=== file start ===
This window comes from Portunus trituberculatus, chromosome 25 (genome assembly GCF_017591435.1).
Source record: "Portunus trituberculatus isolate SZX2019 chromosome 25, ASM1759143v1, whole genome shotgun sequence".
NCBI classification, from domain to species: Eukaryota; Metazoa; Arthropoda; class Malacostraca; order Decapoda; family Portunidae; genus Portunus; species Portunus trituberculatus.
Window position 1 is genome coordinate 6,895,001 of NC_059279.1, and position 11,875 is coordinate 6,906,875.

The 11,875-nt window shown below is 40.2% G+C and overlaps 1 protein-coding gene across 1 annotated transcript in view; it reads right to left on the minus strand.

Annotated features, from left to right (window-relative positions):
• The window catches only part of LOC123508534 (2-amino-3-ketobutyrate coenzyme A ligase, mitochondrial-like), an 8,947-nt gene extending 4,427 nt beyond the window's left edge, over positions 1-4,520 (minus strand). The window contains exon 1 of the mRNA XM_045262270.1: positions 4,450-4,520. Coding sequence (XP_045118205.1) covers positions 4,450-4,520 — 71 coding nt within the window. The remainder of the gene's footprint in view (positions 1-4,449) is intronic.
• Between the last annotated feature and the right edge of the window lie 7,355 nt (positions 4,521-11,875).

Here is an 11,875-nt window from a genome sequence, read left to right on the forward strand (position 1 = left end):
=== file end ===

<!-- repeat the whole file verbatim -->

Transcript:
This window comes from Portunus trituberculatus, chromosome 25 (genome assembly GCF_017591435.1).
Source record: "Portunus trituberculatus isolate SZX2019 chromosome 25, ASM1759143v1, whole genome shotgun sequence".
NCBI classification, from domain to species: Eukaryota; Metazoa; Arthropoda; class Malacostraca; order Decapoda; family Portunidae; genus Portunus; species Portunus trituberculatus.
Window position 1 is genome coordinate 6,895,001 of NC_059279.1, and position 11,875 is coordinate 6,906,875.

The 11,875-nt window shown below is 40.2% G+C and overlaps 1 protein-coding gene across 1 annotated transcript in view; it reads right to left on the minus strand.

Annotated features, from left to right (window-relative positions):
• The window catches only part of LOC123508534 (2-amino-3-ketobutyrate coenzyme A ligase, mitochondrial-like), an 8,947-nt gene extending 4,427 nt beyond the window's left edge, over positions 1-4,520 (minus strand). The window contains exon 1 of the mRNA XM_045262270.1: positions 4,450-4,520. Coding sequence (XP_045118205.1) covers positions 4,450-4,520 — 71 coding nt within the window. The remainder of the gene's footprint in view (positions 1-4,449) is intronic.
• Between the last annotated feature and the right edge of the window lie 7,355 nt (positions 4,521-11,875).

Here is an 11,875-nt window from a genome sequence, read left to right on the forward strand (position 1 = left end):